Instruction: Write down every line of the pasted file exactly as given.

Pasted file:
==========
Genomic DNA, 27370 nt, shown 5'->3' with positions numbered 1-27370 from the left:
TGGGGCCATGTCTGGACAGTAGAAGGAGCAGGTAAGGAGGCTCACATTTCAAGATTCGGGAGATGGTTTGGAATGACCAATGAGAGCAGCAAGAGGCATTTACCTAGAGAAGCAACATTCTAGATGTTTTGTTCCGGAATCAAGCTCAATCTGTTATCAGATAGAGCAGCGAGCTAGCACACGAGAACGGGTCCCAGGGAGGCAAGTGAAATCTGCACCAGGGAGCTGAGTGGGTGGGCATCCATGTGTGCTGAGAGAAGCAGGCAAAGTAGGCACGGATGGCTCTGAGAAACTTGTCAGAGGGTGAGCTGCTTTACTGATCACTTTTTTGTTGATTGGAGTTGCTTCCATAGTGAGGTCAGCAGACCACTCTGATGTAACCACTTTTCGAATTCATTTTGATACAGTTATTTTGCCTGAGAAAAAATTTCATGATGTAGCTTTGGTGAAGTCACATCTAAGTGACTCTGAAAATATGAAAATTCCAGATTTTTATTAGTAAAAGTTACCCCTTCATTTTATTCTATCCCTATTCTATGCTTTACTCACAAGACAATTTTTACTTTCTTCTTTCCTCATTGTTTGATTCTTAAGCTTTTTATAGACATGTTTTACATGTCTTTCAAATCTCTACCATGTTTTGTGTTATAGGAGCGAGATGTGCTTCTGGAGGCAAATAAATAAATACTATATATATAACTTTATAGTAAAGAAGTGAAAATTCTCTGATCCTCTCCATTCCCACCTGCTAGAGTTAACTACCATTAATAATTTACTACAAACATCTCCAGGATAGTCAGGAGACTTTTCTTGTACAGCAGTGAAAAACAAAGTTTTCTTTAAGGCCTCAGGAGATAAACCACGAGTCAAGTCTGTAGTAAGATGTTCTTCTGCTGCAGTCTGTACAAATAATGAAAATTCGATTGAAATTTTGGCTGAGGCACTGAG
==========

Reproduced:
Genomic DNA, 27370 nt, shown 5'->3' with positions numbered 1-27370 from the left:
TGGGGCCATGTCTGGACAGTAGAAGGAGCAGGTAAGGAGGCTCACATTTCAAGATTCGGGAGATGGTTTGGAATGACCAATGAGAGCAGCAAGAGGCATTTACCTAGAGAAGCAACATTCTAGATGTTTTGTTCCGGAATCAAGCTCAATCTGTTATCAGATAGAGCAGCGAGCTAGCACACGAGAACGGGTCCCAGGGAGGCAAGTGAAATCTGCACCAGGGAGCTGAGTGGGTGGGCATCCATGTGTGCTGAGAGAAGCAGGCAAAGTAGGCACGGATGGCTCTGAGAAACTTGTCAGAGGGTGAGCTGCTTTACTGATCACTTTTTTGTTGATTGGAGTTGCTTCCATAGTGAGGTCAGCAGACCACTCTGATGTAACCACTTTTCGAATTCATTTTGATACAGTTATTTTGCCTGAGAAAAAATTTCATGATGTAGCTTTGGTGAAGTCACATCTAAGTGACTCTGAAAATATGAAAATTCCAGATTTTTATTAGTAAAAGTTACCCCTTCATTTTATTCTATCCCTATTCTATGCTTTACTCACAAGACAATTTTTACTTTCTTCTTTCCTCATTGTTTGATTCTTAAGCTTTTTATAGACATGTTTTACATGTCTTTCAAATCTCTACCATGTTTTGTGTTATAGGAGCGAGATGTGCTTCTGGAGGCAAATAAATAAATACTATATATATAACTTTATAGTAAAGAAGTGAAAATTCTCTGATCCTCTCCATTCCCACCTGCTAGAGTTAACTACCATTAATAATTTACTACAAACATCTCCAGGATAGTCAGGAGACTTTTCTTGTACAGCAGTGAAAAACAAAGTTTTCTTTAAGGCCTCAGGAGATAAACCACGAGTCAAGTCTGTAGTAAGATGTTCTTCTGCTGCAGTCTGTACAAATAATGAAAATTCGATTGAAATTTTGGCTGAGGCACTGAG